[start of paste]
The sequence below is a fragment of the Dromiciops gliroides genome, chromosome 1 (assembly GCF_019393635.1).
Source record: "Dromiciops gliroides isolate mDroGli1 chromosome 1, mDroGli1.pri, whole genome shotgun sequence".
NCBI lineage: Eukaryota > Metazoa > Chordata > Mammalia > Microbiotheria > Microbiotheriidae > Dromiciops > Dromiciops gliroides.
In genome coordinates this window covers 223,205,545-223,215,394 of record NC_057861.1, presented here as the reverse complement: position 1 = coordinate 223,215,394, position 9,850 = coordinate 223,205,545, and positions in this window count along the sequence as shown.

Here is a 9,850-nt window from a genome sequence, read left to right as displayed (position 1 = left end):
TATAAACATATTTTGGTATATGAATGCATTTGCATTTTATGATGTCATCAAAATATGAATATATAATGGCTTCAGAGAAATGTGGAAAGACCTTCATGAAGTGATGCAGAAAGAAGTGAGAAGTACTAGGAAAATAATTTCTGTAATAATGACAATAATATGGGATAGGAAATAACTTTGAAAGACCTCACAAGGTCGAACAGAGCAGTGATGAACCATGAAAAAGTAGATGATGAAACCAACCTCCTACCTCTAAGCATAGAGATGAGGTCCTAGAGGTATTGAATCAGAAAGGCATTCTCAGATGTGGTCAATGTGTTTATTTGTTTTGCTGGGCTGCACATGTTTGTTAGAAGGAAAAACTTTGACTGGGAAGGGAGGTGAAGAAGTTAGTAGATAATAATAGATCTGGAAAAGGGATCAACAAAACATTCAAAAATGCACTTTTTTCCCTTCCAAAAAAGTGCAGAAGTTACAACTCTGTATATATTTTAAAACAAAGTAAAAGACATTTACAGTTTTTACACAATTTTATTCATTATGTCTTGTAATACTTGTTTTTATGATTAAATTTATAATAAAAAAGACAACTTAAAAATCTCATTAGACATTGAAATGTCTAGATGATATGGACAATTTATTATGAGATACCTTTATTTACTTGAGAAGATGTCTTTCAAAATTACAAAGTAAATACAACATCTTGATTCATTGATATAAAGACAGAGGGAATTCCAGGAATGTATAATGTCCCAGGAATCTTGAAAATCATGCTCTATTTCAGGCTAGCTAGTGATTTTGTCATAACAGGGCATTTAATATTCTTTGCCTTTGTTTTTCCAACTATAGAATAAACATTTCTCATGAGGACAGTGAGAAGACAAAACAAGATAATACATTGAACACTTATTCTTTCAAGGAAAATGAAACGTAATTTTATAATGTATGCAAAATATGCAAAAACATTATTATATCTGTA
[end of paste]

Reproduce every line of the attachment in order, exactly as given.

The sequence below is a fragment of the Dromiciops gliroides genome, chromosome 1 (assembly GCF_019393635.1).
Source record: "Dromiciops gliroides isolate mDroGli1 chromosome 1, mDroGli1.pri, whole genome shotgun sequence".
NCBI lineage: Eukaryota > Metazoa > Chordata > Mammalia > Microbiotheria > Microbiotheriidae > Dromiciops > Dromiciops gliroides.
In genome coordinates this window covers 223,205,545-223,215,394 of record NC_057861.1, presented here as the reverse complement: position 1 = coordinate 223,215,394, position 9,850 = coordinate 223,205,545, and positions in this window count along the sequence as shown.

Here is a 9,850-nt window from a genome sequence, read left to right as displayed (position 1 = left end):
TATAAACATATTTTGGTATATGAATGCATTTGCATTTTATGATGTCATCAAAATATGAATATATAATGGCTTCAGAGAAATGTGGAAAGACCTTCATGAAGTGATGCAGAAAGAAGTGAGAAGTACTAGGAAAATAATTTCTGTAATAATGACAATAATATGGGATAGGAAATAACTTTGAAAGACCTCACAAGGTCGAACAGAGCAGTGATGAACCATGAAAAAGTAGATGATGAAACCAACCTCCTACCTCTAAGCATAGAGATGAGGTCCTAGAGGTATTGAATCAGAAAGGCATTCTCAGATGTGGTCAATGTGTTTATTTGTTTTGCTGGGCTGCACATGTTTGTTAGAAGGAAAAACTTTGACTGGGAAGGGAGGTGAAGAAGTTAGTAGATAATAATAGATCTGGAAAAGGGATCAACAAAACATTCAAAAATGCACTTTTTTCCCTTCCAAAAAAGTGCAGAAGTTACAACTCTGTATATATTTTAAAACAAAGTAAAAGACATTTACAGTTTTTACACAATTTTATTCATTATGTCTTGTAATACTTGTTTTTATGATTAAATTTATAATAAAAAAGACAACTTAAAAATCTCATTAGACATTGAAATGTCTAGATGATATGGACAATTTATTATGAGATACCTTTATTTACTTGAGAAGATGTCTTTCAAAATTACAAAGTAAATACAACATCTTGATTCATTGATATAAAGACAGAGGGAATTCCAGGAATGTATAATGTCCCAGGAATCTTGAAAATCATGCTCTATTTCAGGCTAGCTAGTGATTTTGTCATAACAGGGCATTTAATATTCTTTGCCTTTGTTTTTCCAACTATAGAATAAACATTTCTCATGAGGACAGTGAGAAGACAAAACAAGATAATACATTGAACACTTATTCTTTCAAGGAAAATGAAACGTAATTTTATAATGTATGCAAAATATGCAAAAACATTATTATATCTGTA